- Education & Research
Yesterday at the SoCal Chapter meeting, Lena Rivkin drew the three winning names for 50% off their conference registration. The lucky winners were: Victoria Gray, Morgan Davis, and Irene Levitt. Congratulations. We look forward to seeing you in Oxnard in October. For everyone else, it's not too early to send in your deposit: www.ahafhandwriting.org/conferences
For this 6th day of the challenge, I'm once again writing about how I use handwriting analysis in SOME fashion every day. It's very practical. Today, I sent my pitch letters to the local media, talking about National Handwriting Day on Jan. 23. I send them to radio, TV and newspapers each year, and it usually garners me a couple of interviews. Aside from that, I sent them a link to a story that Indiana State University did about me and some of the handwriting analysis work I have done. It is never dull, and I certainly wished I had learned this skill 20 years ago!
In case anyone is wondering what these numbered days are about, I'm participating in the "Ultimate Blog Challenge", and we are challenged to blog every single day, through the month of January. Unfortunately, I found out about it on the 5th day and began blogging on the 7th. And it seems that this platform only lets you post once a day, then additional posts are shown as "Comments". So it will be awkward to catch up, but I will get it done.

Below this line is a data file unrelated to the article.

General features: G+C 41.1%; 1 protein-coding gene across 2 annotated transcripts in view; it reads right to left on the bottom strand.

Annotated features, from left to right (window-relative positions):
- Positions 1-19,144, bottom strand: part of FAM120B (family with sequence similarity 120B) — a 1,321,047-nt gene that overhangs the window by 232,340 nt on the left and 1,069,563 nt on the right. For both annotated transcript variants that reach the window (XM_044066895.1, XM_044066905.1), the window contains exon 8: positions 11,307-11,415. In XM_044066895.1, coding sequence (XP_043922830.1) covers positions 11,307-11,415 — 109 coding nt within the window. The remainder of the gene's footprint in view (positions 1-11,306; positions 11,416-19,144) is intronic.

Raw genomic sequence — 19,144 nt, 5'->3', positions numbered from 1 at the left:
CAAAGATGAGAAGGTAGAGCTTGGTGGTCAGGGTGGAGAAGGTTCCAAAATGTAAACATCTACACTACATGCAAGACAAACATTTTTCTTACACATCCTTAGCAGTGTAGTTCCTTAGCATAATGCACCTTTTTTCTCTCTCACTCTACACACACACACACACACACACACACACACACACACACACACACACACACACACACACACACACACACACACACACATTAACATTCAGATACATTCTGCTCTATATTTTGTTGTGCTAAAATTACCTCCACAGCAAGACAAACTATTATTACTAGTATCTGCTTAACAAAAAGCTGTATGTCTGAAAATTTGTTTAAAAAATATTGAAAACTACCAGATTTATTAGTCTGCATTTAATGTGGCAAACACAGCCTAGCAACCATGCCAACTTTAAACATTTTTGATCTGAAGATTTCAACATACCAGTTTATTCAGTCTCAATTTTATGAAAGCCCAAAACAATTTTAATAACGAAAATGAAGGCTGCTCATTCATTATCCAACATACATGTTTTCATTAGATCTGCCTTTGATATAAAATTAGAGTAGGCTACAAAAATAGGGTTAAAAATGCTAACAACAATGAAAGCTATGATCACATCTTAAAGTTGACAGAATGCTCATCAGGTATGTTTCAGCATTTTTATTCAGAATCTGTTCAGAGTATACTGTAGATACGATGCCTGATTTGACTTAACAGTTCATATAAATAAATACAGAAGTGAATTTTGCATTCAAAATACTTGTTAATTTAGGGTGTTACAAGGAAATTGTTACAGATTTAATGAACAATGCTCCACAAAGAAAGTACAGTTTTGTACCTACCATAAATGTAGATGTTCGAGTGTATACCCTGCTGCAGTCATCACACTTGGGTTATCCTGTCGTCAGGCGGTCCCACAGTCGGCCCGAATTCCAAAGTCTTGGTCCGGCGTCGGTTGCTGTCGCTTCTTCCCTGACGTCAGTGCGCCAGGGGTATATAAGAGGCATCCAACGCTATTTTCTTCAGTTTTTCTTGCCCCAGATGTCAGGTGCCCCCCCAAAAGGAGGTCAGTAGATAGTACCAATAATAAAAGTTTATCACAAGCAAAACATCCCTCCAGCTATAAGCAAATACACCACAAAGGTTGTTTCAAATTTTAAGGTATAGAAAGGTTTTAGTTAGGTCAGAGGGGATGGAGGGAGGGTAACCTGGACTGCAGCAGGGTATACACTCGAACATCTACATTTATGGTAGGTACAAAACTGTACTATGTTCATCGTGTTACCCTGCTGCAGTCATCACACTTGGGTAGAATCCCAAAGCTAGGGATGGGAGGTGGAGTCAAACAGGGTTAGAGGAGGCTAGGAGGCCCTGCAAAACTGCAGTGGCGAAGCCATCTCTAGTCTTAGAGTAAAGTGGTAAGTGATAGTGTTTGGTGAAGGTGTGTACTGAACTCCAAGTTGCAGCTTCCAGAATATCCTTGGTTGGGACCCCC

Jan. 2, 2013 - On this day, I thought about what I would do to celebrate "National Handwriting Day" on Jan. 23. (Actually, I usually stretch it into a week). So I sent a note to fellow analyst Sharon Rose, to see if we might partner up for an event on that day. Sadly, she is already overcommitted but agreed we'd do something together later.
I will formulate some letters to send to local TV/radio and newspapers to get some interest in the topic of handwriting. I usually do this every year and get interviews. It's good to keep it in people's minds.
I think I must be out of my mind....I ran across the "Ultimate Blog Challenge" on LinkedIn on Jan. 5, the challenge had already started on Jan. 1. I thought to myself, "Oh, I can do that. I can catch up to make it one post a day, sure." I realized that I could look back on the past 5 days and see where I had used handwriting analysis every single day. But let me add: I have never blogged before. And it seems like most of the folks competing in the challenge have at least a CLUE about what they're doing. Well, that's me....just jump right into the deep end!
What are the characteristics a good handwriting analyst should strive after? Well perhaps one should start with what a good handwriting analyst is not. A handwriting analyst is not someone who tells the future, attains training through reading a book from a bookstore or indulges in ‘over a cup of coffee’ quick ‘readings’ of handwriting for an over eager ‘please analyse my writing’ individual who thrusts a specimen of writing under the nose of the analyst.
The best way to generate interest in graphology is to do comprehensive assessments. Even when you do this with journalists, they still may not share the intensity and personal effect of their experience, prefering to be a bit more light. The following journalist took a different approach, and therefore this piece shows more of what is rightly achieved, potentially, when we analyze handwriting and other projective materials. This is the best kind of publicity for the field.